In 2003 there were more than 50,000 people on the waiting list to receive a kidney in the United States. That same year had only 12,000 donors. (Satz, 190) On average, for every 100,000 transplant operations needed only 10,000 operations are performed. (Andre) This is not due to a lack of medical expertise or knowledge. In fact, advances in the medical field have greatly increased our capacity to perform such operations. The problem is in the supply.
It is currently illegal to sell human organs in all developed countries of the world. People have the right to donate their organs, but not sell them. This lack of supply and a market has led to a black market that sells and trades organs. This black market lives mostly in third world countries. Specifically in rapidly developing countries like India and Brazil. These two countries have the infrastructure and medical knowledge to perform the operation and a large class of impoverished people who are willing to sell their organs.
Whether or not the selling of human organs should be legalized is a strongly debated issue, along with what sort of regulations or systems should be imposed. Economically, it would make since that legalizing an organ market would increase the supply of organs. Many fear that a legal organ market would have the same outcome as payment for blood in the United States.
Richard Titmuss, in his study The Gift Relationship, found that a blood market based off of donations only was more efficient then a blood market with monetary incentives for donors. In this study he compared the United States to the United Kingdom. The United Kingdom had a system to collect blood, for those in need, that was strictly based on donations. While the United States’ system offered monetary incentives in hopes of getting more donations. Logically, one would assume that the United States would have a larger blood pool then the United Kingdom. People are expected to be more likely to sell their blood then to give it. Titmuss found the opposite to be true. In his study he found that not only did the United Kingdom have a greater supply of blood, but the blood was of a higher quality. In the United States people were much more likely to hide any known medical problems and give blood that they knew was not good to receive payment. In the United States the donors were mostly impoverished, donating for the money. Once he United States put a price tag on blood they lost what the United Kingdom had; a moral obligation to give the gift of life. Titmuss concluded that for blood, a market based off of donations is far superior then one based off of monetary incentives. A donation based market led to greater quantity and quality of blood.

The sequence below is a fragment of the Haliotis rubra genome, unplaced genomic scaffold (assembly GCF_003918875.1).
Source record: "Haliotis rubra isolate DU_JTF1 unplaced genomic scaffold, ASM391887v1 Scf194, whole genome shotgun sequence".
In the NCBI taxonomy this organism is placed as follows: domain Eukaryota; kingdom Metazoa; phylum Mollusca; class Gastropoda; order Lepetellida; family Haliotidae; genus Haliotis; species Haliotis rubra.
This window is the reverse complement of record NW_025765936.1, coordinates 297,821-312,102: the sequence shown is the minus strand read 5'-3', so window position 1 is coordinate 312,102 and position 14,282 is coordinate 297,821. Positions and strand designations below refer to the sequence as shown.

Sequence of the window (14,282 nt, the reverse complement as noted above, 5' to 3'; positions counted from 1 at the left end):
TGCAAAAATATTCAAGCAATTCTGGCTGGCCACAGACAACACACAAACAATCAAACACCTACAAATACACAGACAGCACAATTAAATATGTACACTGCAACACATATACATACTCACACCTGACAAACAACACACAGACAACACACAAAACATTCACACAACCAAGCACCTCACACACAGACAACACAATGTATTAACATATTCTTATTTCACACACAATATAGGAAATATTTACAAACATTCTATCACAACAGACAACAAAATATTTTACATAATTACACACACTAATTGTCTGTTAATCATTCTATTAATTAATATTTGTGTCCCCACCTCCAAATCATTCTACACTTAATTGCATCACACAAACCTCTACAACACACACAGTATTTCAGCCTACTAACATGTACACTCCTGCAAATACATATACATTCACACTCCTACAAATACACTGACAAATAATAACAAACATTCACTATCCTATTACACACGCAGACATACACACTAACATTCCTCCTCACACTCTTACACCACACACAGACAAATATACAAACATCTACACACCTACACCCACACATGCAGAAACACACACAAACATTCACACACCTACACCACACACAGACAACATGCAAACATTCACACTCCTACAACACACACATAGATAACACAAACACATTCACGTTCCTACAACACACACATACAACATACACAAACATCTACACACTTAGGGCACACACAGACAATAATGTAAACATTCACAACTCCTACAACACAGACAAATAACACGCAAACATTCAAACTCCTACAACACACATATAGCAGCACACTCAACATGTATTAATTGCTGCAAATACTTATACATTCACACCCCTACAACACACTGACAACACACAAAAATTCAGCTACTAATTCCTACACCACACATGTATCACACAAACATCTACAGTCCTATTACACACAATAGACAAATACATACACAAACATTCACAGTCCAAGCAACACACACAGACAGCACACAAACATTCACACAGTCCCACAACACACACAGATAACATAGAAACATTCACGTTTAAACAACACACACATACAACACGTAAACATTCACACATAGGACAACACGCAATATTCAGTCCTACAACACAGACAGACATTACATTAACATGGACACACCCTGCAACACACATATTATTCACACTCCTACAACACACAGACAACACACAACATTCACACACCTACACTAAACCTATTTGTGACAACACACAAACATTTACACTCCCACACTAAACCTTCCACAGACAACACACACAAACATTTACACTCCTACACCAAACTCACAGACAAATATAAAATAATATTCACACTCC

In the book Why Some Things Should Not Be Sold, Debra Satz gives an example that illustrates this same kind of human behavior in parents. A day care was having a problem with parents arriving late to pick up their children, so they imposed a late fine on the parents. The day care assumed that the fine would give the parents extra incentive to arrive on time. Surprisingly the parent’s lateness doubled in length and continued even after the day care removed the fine three months later. One explanation of this bizarre behavior is in the parent’s moral obligation. Once the day care put a